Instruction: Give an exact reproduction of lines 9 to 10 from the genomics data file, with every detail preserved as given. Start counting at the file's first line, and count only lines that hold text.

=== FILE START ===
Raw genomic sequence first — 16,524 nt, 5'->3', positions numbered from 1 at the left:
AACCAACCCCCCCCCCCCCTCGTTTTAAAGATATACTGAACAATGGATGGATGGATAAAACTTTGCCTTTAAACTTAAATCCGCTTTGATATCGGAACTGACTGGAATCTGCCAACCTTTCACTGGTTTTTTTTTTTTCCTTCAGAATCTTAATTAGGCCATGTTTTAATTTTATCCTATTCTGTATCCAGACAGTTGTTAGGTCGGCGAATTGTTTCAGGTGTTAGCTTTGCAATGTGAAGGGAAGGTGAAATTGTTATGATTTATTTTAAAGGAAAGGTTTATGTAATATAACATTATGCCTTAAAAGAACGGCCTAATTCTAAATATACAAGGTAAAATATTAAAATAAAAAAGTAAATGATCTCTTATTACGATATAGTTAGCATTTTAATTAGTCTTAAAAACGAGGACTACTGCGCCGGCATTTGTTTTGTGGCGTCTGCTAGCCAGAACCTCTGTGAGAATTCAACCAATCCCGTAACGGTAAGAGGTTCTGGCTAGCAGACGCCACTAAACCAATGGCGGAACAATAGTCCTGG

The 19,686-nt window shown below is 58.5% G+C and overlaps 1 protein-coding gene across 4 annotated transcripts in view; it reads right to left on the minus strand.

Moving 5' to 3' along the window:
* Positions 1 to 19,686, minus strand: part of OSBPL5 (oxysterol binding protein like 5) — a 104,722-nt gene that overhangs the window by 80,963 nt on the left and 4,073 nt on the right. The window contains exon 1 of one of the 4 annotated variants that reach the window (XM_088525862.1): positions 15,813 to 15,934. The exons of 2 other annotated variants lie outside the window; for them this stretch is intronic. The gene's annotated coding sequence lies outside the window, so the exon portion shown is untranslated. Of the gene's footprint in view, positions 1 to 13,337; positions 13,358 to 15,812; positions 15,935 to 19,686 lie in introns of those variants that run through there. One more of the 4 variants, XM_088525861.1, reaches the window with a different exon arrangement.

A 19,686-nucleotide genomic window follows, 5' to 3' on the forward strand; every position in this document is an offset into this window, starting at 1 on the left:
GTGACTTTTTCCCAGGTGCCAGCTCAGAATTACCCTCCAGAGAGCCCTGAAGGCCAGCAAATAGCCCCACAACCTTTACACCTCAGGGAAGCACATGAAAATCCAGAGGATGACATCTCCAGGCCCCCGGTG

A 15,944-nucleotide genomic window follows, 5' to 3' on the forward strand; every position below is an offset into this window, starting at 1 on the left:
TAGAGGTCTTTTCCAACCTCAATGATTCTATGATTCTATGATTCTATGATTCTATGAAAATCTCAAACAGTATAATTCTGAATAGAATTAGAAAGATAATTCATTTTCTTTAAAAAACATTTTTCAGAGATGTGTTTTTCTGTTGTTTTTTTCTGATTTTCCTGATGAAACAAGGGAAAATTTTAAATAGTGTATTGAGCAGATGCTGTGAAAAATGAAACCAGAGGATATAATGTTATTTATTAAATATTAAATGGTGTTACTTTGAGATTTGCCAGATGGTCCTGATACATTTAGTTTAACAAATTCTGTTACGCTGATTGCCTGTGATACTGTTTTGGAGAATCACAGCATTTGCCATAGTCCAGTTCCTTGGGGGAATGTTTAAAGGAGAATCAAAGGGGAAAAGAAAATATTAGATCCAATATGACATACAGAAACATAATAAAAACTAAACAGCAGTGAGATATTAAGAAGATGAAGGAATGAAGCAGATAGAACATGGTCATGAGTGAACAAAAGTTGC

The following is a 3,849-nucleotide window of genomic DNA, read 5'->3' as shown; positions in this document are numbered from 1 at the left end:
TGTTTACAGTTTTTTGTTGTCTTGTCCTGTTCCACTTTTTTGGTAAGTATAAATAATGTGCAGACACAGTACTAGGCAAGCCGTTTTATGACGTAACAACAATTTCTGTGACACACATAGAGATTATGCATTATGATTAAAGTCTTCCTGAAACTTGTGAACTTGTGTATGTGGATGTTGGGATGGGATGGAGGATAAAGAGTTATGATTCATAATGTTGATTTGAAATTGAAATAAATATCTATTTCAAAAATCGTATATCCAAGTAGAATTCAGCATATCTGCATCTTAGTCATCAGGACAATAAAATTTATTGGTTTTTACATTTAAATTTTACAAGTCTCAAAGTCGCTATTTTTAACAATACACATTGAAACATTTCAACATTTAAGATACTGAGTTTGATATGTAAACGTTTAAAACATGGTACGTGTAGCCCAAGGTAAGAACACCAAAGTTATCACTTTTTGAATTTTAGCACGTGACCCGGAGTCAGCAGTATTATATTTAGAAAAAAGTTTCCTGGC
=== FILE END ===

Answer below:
TAGAGGTCTTTTCCAACCTCAATGATTCTATGATTCTATGATTCTATGATTCTATGAAAATCTCAAACAGTATAATTCTGAATAGAATTAGAAAGATAATTCATTTTCTTTAAAAAACATTTTTCAGAGATGTGTTTTTCTGTTGTTTTTTTCTGATTTTCCTGATGAAACAAGGGAAAATTTTAAATAGTGTATTGAGCAGATGCTGTGAAAAATGAAACCAGAGGATATAATGTTATTTATTAAATATTAAATGGTGTTACTTTGAGATTTGCCAGATGGTCCTGATACATTTAGTTTAACAAATTCTGTTACGCTGATTGCCTGTGATACTGTTTTGGAGAATCACAGCATTTGCCATAGTCCAGTTCCTTGGGGGAATGTTTAAAGGAGAATCAAAGGGGAAAAGAAAATATTAGATCCAATATGACATACAGAAACATAATAAAAACTAAACAGCAGTGAGATATTAAGAAGATGAAGGAATGAAGCAGATAGAACATGGTCATGAGTGAACAAAAGTTGC

The following is a 3,849-nucleotide window of genomic DNA, read 5'->3' as shown; positions in this document are numbered from 1 at the left end: